Proper preparation to ace the SAT

The SAT will probably be unlike any other exam you’ve ever taken, but there are plenty of tips and tricks you can use to prepare for this uncharted territory. SAT prep will not only help you feel more comfortable with the exam but it can also improve your score tremendously.

SAT Prep Tips

The earlier you start, the better. No, this doesn’t mean you have to start prepping for the exam in year 2! However, you should start preparing about six months before the exam. This allows you to ease into your test prep and have a lot of time to familiarise yourself with the exam.

Create a study schedule. Effective improvement stems from consistency and efficiency. Put aside at least an hour a day for test prep. An hour of complete commitment and dedication to prep will be way more effective than four hours filled with distractions and procrastination. Promise.

Try to focus on one specific section a day or a week in order to minimise your stress level and optimise your efficiency.

Most importantly, TURN OFF YOUR PHONE OFF!

Set realistic goals. Before you begin preparing for the exam, write down your ultimate goal and the motivation behind your goal. Whether it be to get a perfect score because you want to be the first person in your family to go to Harvard or to simply improve your math score by 50 points because you need a great score to go to MIT, writing down your goal will help you remember why you are studying so much in the first place.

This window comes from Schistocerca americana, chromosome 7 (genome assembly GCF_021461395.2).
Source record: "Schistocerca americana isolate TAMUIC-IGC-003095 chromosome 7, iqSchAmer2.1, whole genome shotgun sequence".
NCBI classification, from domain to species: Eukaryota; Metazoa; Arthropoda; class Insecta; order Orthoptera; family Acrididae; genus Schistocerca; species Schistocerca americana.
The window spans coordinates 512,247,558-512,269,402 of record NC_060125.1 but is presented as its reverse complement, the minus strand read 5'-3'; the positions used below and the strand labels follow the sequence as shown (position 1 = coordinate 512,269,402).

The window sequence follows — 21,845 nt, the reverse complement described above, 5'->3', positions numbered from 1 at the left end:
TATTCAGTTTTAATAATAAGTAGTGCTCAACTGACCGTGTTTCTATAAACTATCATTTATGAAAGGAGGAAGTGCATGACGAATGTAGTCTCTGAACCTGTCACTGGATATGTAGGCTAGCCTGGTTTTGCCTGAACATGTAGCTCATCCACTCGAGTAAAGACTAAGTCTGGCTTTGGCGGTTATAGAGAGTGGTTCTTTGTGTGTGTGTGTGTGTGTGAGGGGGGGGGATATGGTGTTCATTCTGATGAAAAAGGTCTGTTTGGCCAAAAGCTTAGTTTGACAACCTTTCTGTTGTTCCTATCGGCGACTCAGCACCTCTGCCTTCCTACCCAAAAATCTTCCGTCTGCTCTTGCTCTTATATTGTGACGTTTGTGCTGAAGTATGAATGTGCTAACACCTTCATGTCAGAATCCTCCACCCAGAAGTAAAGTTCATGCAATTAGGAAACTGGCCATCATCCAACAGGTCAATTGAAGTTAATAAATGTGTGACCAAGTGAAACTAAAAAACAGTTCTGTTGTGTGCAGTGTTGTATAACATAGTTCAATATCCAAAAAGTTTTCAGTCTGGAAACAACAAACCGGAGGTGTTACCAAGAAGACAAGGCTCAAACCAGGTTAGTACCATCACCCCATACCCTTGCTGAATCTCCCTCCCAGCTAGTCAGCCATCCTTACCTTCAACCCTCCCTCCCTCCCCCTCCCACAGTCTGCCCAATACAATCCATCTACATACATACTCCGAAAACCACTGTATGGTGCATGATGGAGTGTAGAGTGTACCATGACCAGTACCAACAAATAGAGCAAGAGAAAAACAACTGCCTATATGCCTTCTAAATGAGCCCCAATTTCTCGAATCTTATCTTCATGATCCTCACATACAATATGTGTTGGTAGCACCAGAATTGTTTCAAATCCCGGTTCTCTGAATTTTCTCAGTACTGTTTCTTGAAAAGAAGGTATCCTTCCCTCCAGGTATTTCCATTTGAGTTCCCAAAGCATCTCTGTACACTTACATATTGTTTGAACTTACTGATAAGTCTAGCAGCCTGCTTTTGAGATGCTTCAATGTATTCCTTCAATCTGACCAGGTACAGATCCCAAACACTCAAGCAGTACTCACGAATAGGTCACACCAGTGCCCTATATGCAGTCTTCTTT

Then, write a new goal for every study session you have. These goals will most likely be smaller and short-term, such as figuring out why you always get questions about fractions wrong, but will ensure that each study session is productive.

Figure out your strengths and weaknesses. The earlier you figure out what part of the exam you’re best at and what part need help with, the more tailored your study sessions will become. While you shouldn’t ignore your strengths completely, it is a waste of time to only practise what you are good at.

Instead, focus on improving your weakest points while continuing to review your strengths. The more you can improve your weaknesses, the higher your score will be.

For an extra challenge, try to find the hardest questions and work through them at the beginning of every study session. That way, you get the difficult stuff out of the way, and you save the best till last!

Familiarise yourself with the test structure. You’ll feel a lot more comfortable on the day of the exam if you understand the test structure and the instructions for each section. Take the time to look over the structure and the instructions at least once a month to familiarise yourself with what you should expect on the exam.